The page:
Ofcom previously also took action against the channel for an indirect call for violence in one of its programmes (Photo: iStock)
Khalsa Television Limited has surrendered its licence to broadcast in the UK after an investigation by the country’s media watchdog found its KTV channel breached broadcasting rules with Khalistani propaganda and issued a draft notice to revoke last month.
The Office of Communications (Ofcom) announced on Tuesday that having received Ofcom’s draft revocation notice on May 26, Khalsa Television Limited has now surrendered its licence.
The revocation notice followed a suspension notice to the company over a ‘Prime Time’ programme, broadcast on KTV on December 30 last year, for a breach of the Broadcasting Code with content likely to “encourage or incite the commission of a crime or lead to disorder”. The communications regulator said the 95-minute live discussion programme included material likely to “incite violence”.
“On 13 May 2022, Ofcom issued a draft notice to revoke the broadcasting licence of Khalsa Television Limited, which Ofcom had suspended after its channel KTV broadcast material that was likely to incite violence,” Ofcom said in a statement.
“This was the third time within four years that this licensee had been found in breach of our rules on incitement to crime due to programmes inciting violence. The KTV television channel served the Sikh community in the United Kingdom,” the statement said.
KTV had been off air since March 31, when Ofcom suspended Khalsa Television Limited’s licence following a serious breach of its broadcasting rules. The investigation found that the presenter of the ‘Prime Time’ show, made several statements which, taken together, “promoted violence, including murder, as an acceptable and necessary form of action to further the Khalistani cause”.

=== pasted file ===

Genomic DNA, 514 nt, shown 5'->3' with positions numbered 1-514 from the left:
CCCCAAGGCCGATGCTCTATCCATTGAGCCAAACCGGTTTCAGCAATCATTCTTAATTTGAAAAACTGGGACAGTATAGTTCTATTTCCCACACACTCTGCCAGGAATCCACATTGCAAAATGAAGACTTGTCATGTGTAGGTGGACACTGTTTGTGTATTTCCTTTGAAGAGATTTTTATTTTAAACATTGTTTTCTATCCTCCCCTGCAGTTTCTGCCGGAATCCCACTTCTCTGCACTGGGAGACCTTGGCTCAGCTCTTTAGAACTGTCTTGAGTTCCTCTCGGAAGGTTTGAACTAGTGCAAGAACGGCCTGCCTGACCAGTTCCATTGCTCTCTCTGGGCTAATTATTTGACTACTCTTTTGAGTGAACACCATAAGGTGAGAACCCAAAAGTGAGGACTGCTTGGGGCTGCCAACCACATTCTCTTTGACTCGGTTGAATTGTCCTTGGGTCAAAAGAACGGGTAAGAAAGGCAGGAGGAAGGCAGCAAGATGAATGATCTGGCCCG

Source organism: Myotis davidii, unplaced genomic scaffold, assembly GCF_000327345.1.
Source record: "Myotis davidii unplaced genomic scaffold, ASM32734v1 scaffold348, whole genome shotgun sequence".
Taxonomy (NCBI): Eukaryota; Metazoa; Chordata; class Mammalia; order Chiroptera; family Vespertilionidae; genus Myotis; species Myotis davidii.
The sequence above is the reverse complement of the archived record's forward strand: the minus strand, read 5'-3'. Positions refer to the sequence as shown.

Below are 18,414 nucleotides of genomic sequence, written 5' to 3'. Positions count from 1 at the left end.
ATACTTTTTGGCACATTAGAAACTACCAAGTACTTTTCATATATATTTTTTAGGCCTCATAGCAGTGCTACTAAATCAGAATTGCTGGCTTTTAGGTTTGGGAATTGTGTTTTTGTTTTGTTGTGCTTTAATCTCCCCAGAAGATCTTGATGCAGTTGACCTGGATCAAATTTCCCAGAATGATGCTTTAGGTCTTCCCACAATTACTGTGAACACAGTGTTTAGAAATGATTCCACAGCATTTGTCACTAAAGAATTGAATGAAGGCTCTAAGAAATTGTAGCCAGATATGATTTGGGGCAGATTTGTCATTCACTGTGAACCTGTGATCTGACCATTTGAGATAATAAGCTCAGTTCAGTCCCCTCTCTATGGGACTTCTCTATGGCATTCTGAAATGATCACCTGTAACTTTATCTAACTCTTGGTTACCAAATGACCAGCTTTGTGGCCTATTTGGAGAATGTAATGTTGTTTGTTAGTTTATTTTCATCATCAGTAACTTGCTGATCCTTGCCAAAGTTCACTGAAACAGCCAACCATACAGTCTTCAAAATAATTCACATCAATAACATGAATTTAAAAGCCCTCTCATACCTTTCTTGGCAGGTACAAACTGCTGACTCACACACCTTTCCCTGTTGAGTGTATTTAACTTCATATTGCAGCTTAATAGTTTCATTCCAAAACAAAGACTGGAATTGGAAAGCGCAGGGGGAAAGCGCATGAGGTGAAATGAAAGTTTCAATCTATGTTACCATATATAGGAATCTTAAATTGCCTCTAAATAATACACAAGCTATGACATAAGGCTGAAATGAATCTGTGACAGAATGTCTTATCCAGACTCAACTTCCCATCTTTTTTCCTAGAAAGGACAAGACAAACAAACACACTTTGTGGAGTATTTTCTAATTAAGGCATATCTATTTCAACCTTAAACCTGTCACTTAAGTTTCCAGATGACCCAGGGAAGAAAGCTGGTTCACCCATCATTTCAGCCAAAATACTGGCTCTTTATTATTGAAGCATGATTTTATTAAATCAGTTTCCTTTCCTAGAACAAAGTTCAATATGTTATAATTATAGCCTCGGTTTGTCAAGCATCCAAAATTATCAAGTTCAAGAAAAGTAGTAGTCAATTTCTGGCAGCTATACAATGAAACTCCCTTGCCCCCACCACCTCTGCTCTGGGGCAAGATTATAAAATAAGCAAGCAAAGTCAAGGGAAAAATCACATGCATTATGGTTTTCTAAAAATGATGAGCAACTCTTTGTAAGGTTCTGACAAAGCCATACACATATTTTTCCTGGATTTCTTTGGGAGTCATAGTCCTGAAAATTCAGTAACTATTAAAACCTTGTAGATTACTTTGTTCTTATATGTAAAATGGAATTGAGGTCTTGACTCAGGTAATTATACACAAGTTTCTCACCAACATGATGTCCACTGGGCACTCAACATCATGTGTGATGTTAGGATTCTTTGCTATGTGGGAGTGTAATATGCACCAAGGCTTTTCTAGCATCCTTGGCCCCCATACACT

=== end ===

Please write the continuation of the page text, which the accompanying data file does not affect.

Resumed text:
If this broadcaster, or those controlling it, were to apply for a broadcast licence in the future, Ofcom’s commencement of this revocation process, our decision today and the full compliance history of the former licensee would be major factors, the media watchdog noted in its update this week.
KTV operated under a licence held by Khalsa Television Limited. In February, the channel received Ofcom’s “Preliminary View” notice and in representations objected to its translation and analysis of the programme. Ofcom said this failed to provide “any substantive details of the objection” and offered it another chance to respond last month.
In its representations, KTV reiterated that the programme in question did not contain an incitement or call to violent action in breach of Rule 3.1 and provided an example of what it said was Ofcom’s “misunderstanding” of the words used by the presenter.
Ofcom previously also took action against the channel, including in February last year when it imposed a total fine of GBP 50,000 on the channel for broadcasting a music video and a discussion programme that was deemed an indirect call for British Sikhs to commit violence and also contained a terror reference.
On its website, KTV describes itself as an exciting channel, airing a range of cultural, educational and entertaining programmes for audiences of all ages. It says it prides itself in being “completely independent, impartial and honest”.